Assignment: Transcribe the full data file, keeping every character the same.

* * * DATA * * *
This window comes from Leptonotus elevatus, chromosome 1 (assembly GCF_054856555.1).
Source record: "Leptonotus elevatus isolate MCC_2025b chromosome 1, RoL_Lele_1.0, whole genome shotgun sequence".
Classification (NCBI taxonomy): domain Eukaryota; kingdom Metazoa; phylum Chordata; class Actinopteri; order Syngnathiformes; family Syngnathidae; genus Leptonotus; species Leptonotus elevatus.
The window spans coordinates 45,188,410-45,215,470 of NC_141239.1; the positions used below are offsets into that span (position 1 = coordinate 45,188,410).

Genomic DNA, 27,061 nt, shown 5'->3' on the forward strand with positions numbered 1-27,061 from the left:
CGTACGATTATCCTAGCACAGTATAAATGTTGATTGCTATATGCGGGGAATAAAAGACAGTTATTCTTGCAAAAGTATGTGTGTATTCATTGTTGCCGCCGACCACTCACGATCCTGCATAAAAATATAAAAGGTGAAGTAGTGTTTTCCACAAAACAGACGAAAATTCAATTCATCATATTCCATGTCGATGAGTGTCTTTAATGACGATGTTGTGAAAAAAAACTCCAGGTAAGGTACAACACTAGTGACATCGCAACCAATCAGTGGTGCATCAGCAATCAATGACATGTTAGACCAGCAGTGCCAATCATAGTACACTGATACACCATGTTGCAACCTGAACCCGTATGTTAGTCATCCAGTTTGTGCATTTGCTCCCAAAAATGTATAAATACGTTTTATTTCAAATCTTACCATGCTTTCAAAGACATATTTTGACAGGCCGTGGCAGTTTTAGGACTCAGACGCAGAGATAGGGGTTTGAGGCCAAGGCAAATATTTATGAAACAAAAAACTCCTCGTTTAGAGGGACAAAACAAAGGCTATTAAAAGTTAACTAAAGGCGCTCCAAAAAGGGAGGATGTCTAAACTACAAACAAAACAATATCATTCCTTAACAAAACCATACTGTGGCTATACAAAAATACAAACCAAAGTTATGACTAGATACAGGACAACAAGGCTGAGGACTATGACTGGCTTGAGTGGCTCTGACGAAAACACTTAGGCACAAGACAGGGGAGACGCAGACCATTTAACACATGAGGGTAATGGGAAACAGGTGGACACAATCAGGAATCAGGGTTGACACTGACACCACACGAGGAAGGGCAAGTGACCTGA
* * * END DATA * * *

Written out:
This window comes from Leptonotus elevatus, chromosome 1 (assembly GCF_054856555.1).
Source record: "Leptonotus elevatus isolate MCC_2025b chromosome 1, RoL_Lele_1.0, whole genome shotgun sequence".
Classification (NCBI taxonomy): domain Eukaryota; kingdom Metazoa; phylum Chordata; class Actinopteri; order Syngnathiformes; family Syngnathidae; genus Leptonotus; species Leptonotus elevatus.
The window spans coordinates 45,188,410-45,215,470 of NC_141239.1; the positions used below are offsets into that span (position 1 = coordinate 45,188,410).

Genomic DNA, 27,061 nt, shown 5'->3' on the forward strand with positions numbered 1-27,061 from the left:
CGTACGATTATCCTAGCACAGTATAAATGTTGATTGCTATATGCGGGGAATAAAAGACAGTTATTCTTGCAAAAGTATGTGTGTATTCATTGTTGCCGCCGACCACTCACGATCCTGCATAAAAATATAAAAGGTGAAGTAGTGTTTTCCACAAAACAGACGAAAATTCAATTCATCATATTCCATGTCGATGAGTGTCTTTAATGACGATGTTGTGAAAAAAAACTCCAGGTAAGGTACAACACTAGTGACATCGCAACCAATCAGTGGTGCATCAGCAATCAATGACATGTTAGACCAGCAGTGCCAATCATAGTACACTGATACACCATGTTGCAACCTGAACCCGTATGTTAGTCATCCAGTTTGTGCATTTGCTCCCAAAAATGTATAAATACGTTTTATTTCAAATCTTACCATGCTTTCAAAGACATATTTTGACAGGCCGTGGCAGTTTTAGGACTCAGACGCAGAGATAGGGGTTTGAGGCCAAGGCAAATATTTATGAAACAAAAAACTCCTCGTTTAGAGGGACAAAACAAAGGCTATTAAAAGTTAACTAAAGGCGCTCCAAAAAGGGAGGATGTCTAAACTACAAACAAAACAATATCATTCCTTAACAAAACCATACTGTGGCTATACAAAAATACAAACCAAAGTTATGACTAGATACAGGACAACAAGGCTGAGGACTATGACTGGCTTGAGTGGCTCTGACGAAAACACTTAGGCACAAGACAGGGGAGACGCAGACCATTTAACACATGAGGGTAATGGGAAACAGGTGGACACAATCAGGAATCAGGGTTGACACTGACACCACACGAGGAAGGGCAAGTGACCTGA